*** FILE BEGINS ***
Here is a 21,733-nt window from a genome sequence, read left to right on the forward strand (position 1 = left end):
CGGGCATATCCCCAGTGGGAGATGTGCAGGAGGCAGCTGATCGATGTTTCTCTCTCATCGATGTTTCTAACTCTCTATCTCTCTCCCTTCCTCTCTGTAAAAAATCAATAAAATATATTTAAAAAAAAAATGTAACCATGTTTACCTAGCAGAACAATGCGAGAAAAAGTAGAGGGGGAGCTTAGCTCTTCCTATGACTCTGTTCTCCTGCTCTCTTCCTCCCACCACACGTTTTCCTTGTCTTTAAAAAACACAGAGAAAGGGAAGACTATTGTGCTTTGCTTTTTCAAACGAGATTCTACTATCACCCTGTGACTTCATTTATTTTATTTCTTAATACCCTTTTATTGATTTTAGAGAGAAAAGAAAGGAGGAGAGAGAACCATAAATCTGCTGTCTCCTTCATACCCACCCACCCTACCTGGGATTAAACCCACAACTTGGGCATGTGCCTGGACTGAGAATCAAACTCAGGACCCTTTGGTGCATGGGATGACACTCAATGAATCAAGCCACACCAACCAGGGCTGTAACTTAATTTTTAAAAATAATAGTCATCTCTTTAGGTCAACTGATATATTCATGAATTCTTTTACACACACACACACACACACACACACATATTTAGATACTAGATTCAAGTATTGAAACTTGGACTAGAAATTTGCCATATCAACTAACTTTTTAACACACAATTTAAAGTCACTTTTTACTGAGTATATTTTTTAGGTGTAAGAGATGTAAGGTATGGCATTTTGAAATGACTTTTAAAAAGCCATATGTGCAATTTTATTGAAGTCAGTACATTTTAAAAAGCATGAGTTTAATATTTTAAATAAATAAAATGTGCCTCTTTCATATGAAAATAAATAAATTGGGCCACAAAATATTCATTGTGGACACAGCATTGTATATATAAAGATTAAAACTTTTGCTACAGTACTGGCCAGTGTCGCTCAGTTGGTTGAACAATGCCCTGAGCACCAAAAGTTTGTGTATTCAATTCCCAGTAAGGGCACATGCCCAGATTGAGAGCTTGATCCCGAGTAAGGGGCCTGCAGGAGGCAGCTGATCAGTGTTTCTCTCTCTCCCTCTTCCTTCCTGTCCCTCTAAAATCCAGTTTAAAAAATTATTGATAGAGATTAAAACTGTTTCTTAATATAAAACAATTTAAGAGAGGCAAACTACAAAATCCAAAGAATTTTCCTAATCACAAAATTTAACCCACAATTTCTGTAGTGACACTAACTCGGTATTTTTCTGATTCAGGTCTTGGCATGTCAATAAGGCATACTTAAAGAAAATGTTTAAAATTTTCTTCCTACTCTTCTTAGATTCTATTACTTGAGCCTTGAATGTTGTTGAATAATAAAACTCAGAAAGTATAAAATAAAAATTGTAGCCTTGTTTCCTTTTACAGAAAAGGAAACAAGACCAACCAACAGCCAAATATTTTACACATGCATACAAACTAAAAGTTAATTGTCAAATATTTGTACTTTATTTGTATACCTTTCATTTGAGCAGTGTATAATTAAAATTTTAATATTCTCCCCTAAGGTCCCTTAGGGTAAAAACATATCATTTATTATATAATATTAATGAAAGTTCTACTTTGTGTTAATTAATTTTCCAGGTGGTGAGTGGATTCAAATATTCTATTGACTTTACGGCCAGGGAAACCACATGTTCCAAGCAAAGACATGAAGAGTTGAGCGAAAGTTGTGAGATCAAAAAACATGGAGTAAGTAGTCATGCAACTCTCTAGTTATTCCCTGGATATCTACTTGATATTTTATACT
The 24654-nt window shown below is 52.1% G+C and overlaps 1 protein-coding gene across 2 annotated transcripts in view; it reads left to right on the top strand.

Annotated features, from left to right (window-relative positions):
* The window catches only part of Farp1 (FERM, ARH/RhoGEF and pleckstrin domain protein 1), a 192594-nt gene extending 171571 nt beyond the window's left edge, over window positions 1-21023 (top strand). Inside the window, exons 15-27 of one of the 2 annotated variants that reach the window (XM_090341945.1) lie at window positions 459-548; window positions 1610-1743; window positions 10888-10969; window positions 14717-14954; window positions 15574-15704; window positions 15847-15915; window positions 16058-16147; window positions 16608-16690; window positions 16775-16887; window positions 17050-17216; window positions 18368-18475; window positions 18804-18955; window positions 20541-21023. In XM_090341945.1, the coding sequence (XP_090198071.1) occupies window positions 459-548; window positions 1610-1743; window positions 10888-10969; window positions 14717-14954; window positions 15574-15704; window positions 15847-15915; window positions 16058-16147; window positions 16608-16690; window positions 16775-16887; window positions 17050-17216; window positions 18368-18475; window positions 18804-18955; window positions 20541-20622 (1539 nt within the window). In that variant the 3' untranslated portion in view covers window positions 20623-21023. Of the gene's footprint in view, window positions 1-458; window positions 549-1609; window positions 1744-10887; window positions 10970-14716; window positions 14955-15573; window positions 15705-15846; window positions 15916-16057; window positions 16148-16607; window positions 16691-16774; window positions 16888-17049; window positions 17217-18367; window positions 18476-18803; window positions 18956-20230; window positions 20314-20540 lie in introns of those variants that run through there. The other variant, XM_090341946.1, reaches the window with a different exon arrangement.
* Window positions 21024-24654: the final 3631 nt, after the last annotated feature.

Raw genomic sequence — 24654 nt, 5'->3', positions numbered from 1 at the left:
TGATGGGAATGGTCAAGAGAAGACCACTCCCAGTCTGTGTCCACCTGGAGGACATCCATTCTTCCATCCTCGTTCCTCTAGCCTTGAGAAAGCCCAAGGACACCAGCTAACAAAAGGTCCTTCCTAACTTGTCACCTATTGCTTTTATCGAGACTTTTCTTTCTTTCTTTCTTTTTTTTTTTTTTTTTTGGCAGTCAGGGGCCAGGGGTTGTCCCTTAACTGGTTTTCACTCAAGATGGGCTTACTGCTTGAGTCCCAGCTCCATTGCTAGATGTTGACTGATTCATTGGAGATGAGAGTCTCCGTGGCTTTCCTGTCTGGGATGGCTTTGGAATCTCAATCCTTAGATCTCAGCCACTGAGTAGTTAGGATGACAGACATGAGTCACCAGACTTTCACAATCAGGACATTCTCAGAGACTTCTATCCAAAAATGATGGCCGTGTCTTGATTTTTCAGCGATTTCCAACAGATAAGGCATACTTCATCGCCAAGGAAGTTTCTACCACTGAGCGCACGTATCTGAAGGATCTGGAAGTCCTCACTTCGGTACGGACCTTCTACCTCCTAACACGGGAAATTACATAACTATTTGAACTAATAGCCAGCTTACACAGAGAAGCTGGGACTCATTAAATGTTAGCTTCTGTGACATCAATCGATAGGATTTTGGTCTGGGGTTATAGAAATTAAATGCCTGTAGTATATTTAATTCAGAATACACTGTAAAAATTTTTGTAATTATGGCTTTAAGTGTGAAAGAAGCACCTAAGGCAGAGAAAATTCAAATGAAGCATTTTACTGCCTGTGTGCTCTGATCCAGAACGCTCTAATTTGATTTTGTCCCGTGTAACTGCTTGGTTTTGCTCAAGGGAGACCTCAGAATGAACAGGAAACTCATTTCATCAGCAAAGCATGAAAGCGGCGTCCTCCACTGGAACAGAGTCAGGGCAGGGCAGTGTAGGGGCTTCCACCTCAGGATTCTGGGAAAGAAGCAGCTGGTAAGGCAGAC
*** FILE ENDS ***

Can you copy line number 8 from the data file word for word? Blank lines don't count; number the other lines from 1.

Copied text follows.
TGATGGGAATGGTCAAGAGAAGACCACTCCCAGTCTGTGTCCACCTGGAGGACATCCATTCTTCCATCCTCGTTCCTCTAGCCTTGAGAAAGCCCAAGGACACCAGCTAACAAAAGGTCCTTCCTAACTTGTCACCTATTGCTTTTATCGAGACTTTTCTTTCTTTCTTTCTTTTTTTTTTTTTTTTTTGGCAGTCAGGGGCCAGGGGTTGTCCCTTAACTGGTTTTCACTCAAGATGGGCTTACTGCTTGAGTCCCAGCTCCATTGCTAGATGTTGACTGATTCATTGGAGATGAGAGTCTCCGTGGCTTTCCTGTCTGGGATGGCTTTGGAATCTCAATCCTTAGATCTCAGCCACTGAGTAGTTAGGATGACAGACATGAGTCACCAGACTTTCACAATCAGGACATTCTCAGAGACTTCTATCCAAAAATGATGGCCGTGTCTTGATTTTTCAGCGATTTCCAACAGATAAGGCATACTTCATCGCCAAGGAAGTTTCTACCACTGAGCGCACGTATCTGAAGGATCTGGAAGTCCTCACTTCGGTACGGACCTTCTACCTCCTAACACGGGAAATTACATAACTATTTGAACTAATAGCCAGCTTACACAGAGAAGCTGGGACTCATTAAATGTTAGCTTCTGTGACATCAATCGATAGGATTTTGGTCTGGGGTTATAGAAATTAAATGCCTGTAGTATATTTAATTCAGAATACACTGTAAAAATTTTTGTAATTATGGCTTTAAGTGTGAAAGAAGCACCTAAGGCAGAGAAAATTCAAATGAAGCATTTTACTGCCTGTGTGCTCTGATCCAGAACGCTCTAATTTGATTTTGTCCCGTGTAACTGCTTGGTTTTGCTCAAGGGAGACCTCAGAATGAACAGGAAACTCATTTCATCAGCAAAGCATGAAAGCGGCGTCCTCCACTGGAACAGAGTCAGGGCAGGGCAGTGTAGGGGCTTCCACCTCAGGATTCTGGGAAAGAAGCAGCTGGTAAGGCAGAC